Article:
Now, I happen to have just started studying at an art academy in Amsterdam, and I happen to have flunked the first assignment I did. According to my teacher, the work was too conceptual and rational. Unwilling to admit my absolute ignorance in art terminology, I listened around the C-word and somehow gave my teacher's critique form. However, the actual definition of conceptual, beyond adj. 1. Of or relating to concepts or mental conception: conceptual discussions that antedated development of the new product was now a new topic of curiosity.
Dictionary.com offers a second definition; 2. Of or relating to conceptualism. Now for conceptualism there is the following; 1. Philosophy. The doctrine, intermediate between nominalism and realism, that universals exist only within the mind and have no external or substantial reality. And more importantly for now; 2. A school of abstract art or an artistic doctrine that is concerned with the intellectual engagement of the viewer through conveyance of an idea and negation of the importance of the art object itself.
So Sol LeWitt, who gave birth to the term conceptual art, and who spent much of his time as a sculptor creating objects that had to have a certain ratio in supporting structure and occupied space, was simply trying to convey an idea of harmony between structure and space?
Thus I went to Premsela on the 6th of January to see what more tangible folks had to say about it. First of all, the moderator listed some reasons why conceptual has such a negative taste; apparently, it is dry, formless, emotionless, cold, verbal and lacks craftsmanship. A promising start, but once the floor is open to the debaters, suddenly the actual debate is about what the difference is between design and economy, and if contemporary designers are taking enough risks to hold value over mere production cows. Riveting as well, but not the main intention of my visit.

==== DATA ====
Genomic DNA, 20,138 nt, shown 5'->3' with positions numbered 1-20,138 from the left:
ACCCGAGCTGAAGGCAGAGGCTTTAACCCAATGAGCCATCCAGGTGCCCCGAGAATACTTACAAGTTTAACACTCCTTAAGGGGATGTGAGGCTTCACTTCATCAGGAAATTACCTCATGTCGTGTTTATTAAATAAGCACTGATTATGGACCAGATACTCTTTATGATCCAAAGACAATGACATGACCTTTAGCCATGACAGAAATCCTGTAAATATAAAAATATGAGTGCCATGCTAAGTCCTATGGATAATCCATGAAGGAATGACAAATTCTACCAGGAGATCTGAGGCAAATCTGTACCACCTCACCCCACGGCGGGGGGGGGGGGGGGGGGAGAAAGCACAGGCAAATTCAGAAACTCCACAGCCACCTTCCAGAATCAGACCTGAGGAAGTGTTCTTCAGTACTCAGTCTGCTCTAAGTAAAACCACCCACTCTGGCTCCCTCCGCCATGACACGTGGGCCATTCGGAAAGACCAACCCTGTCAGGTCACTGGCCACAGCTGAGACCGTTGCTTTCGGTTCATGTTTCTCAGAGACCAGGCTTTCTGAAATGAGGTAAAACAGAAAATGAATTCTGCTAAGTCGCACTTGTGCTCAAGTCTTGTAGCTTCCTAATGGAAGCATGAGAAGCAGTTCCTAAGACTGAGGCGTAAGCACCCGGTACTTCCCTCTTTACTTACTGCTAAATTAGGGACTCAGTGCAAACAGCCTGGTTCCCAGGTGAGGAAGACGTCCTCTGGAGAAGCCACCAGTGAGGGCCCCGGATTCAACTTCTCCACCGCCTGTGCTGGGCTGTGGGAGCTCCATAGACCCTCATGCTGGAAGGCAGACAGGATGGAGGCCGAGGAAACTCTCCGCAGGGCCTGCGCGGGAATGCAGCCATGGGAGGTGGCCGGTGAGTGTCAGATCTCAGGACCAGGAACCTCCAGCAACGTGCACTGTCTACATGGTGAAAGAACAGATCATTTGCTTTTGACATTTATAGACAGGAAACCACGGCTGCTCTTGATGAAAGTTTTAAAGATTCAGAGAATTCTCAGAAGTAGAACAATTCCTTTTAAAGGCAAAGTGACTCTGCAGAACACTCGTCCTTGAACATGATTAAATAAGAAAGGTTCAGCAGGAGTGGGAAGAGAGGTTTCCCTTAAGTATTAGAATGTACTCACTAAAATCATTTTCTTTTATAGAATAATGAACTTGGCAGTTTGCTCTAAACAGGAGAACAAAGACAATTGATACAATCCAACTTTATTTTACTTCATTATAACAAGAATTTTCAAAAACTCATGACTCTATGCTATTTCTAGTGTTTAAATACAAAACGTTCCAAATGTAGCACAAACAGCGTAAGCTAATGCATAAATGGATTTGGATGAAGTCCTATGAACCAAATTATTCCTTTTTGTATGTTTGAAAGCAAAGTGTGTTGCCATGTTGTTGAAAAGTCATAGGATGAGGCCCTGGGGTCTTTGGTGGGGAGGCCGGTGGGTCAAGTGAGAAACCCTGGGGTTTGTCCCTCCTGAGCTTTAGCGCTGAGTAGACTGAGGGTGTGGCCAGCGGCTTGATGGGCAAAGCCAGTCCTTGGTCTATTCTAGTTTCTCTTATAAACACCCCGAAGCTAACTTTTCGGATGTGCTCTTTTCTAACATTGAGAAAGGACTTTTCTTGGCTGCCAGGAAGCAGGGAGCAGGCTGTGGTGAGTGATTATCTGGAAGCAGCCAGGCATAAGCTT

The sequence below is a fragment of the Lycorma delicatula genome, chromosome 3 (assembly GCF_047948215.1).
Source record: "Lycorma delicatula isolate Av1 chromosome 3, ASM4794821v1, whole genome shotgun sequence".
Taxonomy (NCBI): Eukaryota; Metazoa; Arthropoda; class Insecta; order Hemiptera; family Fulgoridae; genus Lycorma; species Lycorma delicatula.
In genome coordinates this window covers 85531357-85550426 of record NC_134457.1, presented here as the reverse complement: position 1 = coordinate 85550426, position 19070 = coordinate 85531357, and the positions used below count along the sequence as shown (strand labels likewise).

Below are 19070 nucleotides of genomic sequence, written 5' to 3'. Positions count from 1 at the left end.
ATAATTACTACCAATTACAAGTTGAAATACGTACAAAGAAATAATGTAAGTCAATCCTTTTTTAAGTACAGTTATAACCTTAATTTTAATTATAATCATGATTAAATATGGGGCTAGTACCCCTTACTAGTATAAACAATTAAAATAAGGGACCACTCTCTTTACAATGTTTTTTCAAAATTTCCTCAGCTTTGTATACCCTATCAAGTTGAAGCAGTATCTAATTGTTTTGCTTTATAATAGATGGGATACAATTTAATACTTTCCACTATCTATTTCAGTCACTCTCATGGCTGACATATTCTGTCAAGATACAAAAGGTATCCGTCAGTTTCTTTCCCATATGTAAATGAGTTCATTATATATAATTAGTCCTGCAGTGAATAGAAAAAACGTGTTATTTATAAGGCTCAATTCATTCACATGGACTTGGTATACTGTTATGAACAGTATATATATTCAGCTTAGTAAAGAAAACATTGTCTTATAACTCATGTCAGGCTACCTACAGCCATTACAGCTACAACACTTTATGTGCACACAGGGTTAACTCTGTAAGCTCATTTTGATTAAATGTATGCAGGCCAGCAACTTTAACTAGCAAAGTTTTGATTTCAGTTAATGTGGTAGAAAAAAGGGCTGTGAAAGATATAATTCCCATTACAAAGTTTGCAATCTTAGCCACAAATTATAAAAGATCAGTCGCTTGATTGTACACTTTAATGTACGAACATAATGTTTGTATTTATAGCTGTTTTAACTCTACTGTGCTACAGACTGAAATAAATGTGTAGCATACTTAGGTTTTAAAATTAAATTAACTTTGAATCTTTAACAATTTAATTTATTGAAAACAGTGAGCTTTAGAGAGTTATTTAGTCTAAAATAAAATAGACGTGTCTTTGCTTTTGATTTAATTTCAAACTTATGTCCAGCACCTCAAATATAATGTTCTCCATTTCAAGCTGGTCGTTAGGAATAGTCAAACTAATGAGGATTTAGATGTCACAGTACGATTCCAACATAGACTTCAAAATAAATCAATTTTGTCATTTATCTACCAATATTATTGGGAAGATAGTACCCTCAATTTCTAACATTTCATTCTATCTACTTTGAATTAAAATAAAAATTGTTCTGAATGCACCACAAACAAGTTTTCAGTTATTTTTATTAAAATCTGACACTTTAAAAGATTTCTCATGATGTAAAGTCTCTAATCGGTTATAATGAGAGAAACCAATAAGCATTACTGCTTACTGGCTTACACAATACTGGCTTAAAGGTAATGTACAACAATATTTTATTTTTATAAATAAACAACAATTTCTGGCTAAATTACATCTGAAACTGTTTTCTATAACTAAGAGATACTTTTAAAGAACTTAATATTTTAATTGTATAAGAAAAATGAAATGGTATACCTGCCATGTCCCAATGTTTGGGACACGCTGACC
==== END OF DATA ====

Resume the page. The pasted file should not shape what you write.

The only information on the definition of conceptual I get during the first debate is from a curator for Museum Boijmans van Beuningen. He said: There is not much in my museum. There is a lot to see, a lot of walls, a lot of wood, a lot of space. ... There are guides every hour that can take you through the museum, by the hand, and explain. So apparently, conceptual is about explaining the ideas of the artist, because apparently there is not only a negation of importance of the art object, but the art object simply isn't there.
Now the next set of debaters were architects. And one of the first things they said was; We architects do not like concept, or conceptual. Just as we dislike style. It smacks too much of something else, something bad. Not that we do things without thinking about them first, without ideas. As an architect, that is really impossible.
So here the true definition of conceptual to contemporaries peeks out. The negation of importance of the object is not seen as a consequence of the conveyance of the idea, but as an individual aspect that designers, artists and architects may abuse to adhere a constructed deeper meaning to a trivial object. Basing your design on a solid idea or concept does not necessarily bring it into the realm of what is now known as conceptual art, but indeed, a certain formlessness, a certain coldness and a dogmatic working method are really necessary to qualify. This turns conceptual into a deadline scapegoat, and an ease in creation, and even turns conceptual into an easy marketing term, which seems to be why the term is disliked, and even why there was a debate organized in its honor.
This assumption was confirmed during the last debate, in which a designer actually confessed to abusing the term conceptual to sell to Japanese clients. According to him, the Japanese like that kind of thing. So perhaps out there in Japan, conceptual does not yet have all these negative connotations, and out there they still think of conceptual as an object that took longer to develop than it took to make. I however, still do not know what to think.